The end of a cherry tree

A friend has recently given me some lengths of cherry wood.  The tree has been cut down to open up an area of her garden, and a second will also be subject to the tree-surgeon’s chainsaw.   I’m fascinated by the changes that the wood is undergoing when cut.   The logs have been “bleeding” while sitting against my workshop wall, exuding a jelly-like sap from the cambium.   The sapwood cuts white and then oxidises to a livid orange colour.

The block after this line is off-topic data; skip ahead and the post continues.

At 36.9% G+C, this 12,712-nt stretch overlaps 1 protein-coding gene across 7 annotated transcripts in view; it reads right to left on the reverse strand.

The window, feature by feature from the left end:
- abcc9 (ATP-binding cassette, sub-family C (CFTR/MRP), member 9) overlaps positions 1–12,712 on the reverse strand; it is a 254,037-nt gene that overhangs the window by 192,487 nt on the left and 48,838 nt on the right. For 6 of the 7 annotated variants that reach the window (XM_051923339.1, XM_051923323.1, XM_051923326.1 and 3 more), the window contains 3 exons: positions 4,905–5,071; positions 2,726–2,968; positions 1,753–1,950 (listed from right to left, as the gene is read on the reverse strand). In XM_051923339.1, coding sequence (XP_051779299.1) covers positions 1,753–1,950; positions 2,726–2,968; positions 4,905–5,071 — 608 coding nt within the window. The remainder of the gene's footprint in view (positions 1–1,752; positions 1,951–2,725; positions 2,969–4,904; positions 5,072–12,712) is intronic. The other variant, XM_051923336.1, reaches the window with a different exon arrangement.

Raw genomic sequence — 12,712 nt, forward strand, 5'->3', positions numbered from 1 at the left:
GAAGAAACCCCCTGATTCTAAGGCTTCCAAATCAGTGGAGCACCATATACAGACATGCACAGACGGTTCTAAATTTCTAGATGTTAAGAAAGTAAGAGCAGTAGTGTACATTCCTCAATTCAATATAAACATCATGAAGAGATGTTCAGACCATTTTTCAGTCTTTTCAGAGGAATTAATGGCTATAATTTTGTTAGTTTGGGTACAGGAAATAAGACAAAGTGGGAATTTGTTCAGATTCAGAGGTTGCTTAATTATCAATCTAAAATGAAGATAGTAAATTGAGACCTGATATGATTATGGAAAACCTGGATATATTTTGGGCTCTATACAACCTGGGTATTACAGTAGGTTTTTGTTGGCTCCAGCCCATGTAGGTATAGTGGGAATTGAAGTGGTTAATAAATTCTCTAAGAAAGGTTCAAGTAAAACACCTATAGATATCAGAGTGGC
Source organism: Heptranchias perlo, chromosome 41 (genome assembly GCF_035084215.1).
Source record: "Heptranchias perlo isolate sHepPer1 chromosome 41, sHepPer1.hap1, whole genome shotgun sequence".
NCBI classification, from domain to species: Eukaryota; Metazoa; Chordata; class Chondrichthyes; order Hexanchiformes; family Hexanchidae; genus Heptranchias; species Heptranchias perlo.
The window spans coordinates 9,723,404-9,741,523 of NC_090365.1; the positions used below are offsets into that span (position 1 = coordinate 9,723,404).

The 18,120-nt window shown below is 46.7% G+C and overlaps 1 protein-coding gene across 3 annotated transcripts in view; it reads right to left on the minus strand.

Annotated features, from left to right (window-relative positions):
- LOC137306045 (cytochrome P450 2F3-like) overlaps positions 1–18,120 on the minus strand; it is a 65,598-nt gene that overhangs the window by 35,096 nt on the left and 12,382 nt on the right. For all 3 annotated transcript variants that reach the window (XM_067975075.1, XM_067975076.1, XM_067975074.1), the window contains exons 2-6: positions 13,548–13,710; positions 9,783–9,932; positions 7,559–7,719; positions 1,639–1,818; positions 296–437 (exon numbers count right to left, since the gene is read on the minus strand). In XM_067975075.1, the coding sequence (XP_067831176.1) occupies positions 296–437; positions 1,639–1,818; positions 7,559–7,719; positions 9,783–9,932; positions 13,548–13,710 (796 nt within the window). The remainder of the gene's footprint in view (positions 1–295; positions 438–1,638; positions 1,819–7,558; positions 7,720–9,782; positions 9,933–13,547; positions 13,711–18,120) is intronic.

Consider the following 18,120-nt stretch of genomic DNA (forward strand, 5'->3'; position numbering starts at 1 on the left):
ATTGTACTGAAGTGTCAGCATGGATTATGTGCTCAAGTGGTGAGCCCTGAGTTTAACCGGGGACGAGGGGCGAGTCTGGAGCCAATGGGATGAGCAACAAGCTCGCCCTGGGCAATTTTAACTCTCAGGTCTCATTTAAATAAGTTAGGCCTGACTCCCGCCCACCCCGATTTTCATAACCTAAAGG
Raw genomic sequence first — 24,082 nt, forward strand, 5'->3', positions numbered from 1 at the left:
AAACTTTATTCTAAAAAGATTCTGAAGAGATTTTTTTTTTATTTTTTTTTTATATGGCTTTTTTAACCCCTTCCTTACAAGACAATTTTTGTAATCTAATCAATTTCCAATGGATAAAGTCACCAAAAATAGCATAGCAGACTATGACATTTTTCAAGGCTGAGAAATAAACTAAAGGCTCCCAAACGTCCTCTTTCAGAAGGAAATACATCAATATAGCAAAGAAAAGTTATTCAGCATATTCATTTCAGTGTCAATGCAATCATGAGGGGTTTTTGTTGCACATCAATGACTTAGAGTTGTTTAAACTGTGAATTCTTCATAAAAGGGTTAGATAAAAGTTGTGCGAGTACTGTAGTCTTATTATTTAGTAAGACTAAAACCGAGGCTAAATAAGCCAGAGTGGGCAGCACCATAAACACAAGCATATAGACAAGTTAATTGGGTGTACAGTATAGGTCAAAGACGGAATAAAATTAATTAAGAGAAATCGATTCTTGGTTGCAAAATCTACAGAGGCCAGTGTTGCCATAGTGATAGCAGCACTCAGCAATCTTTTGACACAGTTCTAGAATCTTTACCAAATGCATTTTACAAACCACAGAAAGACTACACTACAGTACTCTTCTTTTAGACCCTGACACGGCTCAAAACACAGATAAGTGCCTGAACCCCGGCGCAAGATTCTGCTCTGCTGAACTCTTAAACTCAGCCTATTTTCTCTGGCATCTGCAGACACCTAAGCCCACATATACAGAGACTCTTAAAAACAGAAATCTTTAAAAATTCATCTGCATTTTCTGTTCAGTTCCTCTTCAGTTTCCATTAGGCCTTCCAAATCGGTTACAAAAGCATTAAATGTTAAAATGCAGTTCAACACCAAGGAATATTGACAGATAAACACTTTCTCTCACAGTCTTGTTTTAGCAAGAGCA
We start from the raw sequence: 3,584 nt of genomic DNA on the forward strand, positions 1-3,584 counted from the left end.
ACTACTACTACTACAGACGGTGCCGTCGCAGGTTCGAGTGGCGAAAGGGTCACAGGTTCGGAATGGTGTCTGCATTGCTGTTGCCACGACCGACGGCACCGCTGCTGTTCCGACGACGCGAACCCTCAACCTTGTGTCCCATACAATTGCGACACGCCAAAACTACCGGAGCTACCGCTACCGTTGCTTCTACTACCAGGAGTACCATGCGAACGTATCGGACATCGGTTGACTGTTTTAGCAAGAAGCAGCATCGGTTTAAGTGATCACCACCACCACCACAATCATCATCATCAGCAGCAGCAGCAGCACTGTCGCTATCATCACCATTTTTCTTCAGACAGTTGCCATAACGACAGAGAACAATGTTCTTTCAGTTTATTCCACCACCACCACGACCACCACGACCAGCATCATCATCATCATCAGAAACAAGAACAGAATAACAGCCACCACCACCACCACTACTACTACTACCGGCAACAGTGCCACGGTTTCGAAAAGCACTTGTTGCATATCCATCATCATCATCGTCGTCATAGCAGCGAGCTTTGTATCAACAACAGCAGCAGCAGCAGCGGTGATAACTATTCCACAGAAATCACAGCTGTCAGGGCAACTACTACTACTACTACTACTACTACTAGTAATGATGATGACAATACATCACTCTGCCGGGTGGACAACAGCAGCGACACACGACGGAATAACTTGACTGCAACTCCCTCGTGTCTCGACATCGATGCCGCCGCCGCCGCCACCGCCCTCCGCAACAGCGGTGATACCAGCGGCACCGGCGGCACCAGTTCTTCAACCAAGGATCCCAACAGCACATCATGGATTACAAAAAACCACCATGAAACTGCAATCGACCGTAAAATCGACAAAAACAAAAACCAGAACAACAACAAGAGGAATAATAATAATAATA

I’ve posted some photos of a bowl that I’ve carved in the cherry, on my Gallery page.   You can glimpse the oxidised interior, which I’ve yet to finish.   As I took the photos shortly after finishing the exterior, the sapwood on the outside is still quite pale.   It’s really interesting to think about these simple, but striking, transformations in raw materials.    Although there are some dramatic transformations evidenced in the archaeological record – from hide to leather, from ore to metal, from clay to pottery – some changes are just as striking and mysterious even though they are simple.   I wonder what people in the past thought about the colours, textures, and smells of wood?

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